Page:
The Origins of Language (by Yule) Jespersen proposes that human language originated while humans were enjoying themselves

. (Speculation) However, we do not know how language originated. We do know that spoken language developed well before written language. Because of this absence of direct physical evidence, there has been no shortage of speculation about the origins of human speech. Theories: a) The Divine Source b) The natural sound source i. The “bow-wow” theory ii. The “pooh-pooh” or interjectional theory iii. The “yo-heave-ho” theory c) The oral gesture source d) Glossogenetics a) The divine source In most religions there appears to be divine source who provides humans with language. In an attempt to rediscover this original divine language, a few experiments were carried out. The basic hypothesis was that if infants were allow to grow up without hearing any language then they would spontaneously begin using the original Godgiven language. (see the two experiments in the copy. Page 2) - Genie - Critical period of language learning:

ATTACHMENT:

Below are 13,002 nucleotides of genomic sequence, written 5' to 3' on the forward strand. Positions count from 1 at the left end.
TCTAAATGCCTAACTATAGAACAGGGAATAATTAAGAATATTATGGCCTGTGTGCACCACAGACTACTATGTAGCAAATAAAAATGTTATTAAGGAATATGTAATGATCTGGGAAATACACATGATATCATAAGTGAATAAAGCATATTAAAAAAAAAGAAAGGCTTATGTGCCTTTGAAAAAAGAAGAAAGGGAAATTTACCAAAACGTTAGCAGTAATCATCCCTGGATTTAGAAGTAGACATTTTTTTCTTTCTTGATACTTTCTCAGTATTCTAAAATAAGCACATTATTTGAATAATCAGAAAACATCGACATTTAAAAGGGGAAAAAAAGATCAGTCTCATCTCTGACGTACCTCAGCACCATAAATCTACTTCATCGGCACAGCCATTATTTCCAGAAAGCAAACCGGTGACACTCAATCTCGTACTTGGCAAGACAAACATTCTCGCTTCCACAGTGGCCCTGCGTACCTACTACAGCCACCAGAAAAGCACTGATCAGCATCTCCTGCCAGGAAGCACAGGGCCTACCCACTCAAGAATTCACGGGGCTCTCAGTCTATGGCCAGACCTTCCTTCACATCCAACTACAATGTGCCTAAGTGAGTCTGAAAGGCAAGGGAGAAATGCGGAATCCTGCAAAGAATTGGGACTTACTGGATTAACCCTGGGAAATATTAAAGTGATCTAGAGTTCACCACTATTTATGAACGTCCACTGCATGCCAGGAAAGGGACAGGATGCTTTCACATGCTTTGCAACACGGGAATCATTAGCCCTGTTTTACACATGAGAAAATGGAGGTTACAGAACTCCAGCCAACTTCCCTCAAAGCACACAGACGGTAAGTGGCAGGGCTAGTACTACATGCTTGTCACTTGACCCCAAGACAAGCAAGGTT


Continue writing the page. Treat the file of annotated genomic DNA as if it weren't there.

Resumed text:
A Critical Period? It has been suggested that there is a critical period for children to acquire their first language and that this extends into late childhood and possibly until puberty. Linguistic deprivation The suggestion is, however, difficult to test directly. This is because cases of so-called linguistic deprivation during childhood are (fortunately) rare. A study by Grimshaw, Adelstein, Bryden and MacKinnon in 1998 presented the case of a young male who had been profoundly deaf since birth and who grew up in a rural area where he received no formal education. He also had no contact with the deaf community. At the age of 15 years, the youth was fitted with hearing aids that partially corrected his hearing loss and he began to learn (verbal) Spanish. His language development was subsequently monitored over a four-year period. The researchers concluded that, at age 19 years, he demonstrated severe deficits in verbal comprehension and expression. This study, therefore, goes some way to supporting the critical period hypothesis. Lateralization We know that as a child matures, the language functions of the brain become lateralized, i.e. the speech and language centers become localized (for most people) in the left hemisphere. It is hypothesized, therefore, that the socalled neural substrate required for learning language is no longer fully available after the closure of the critical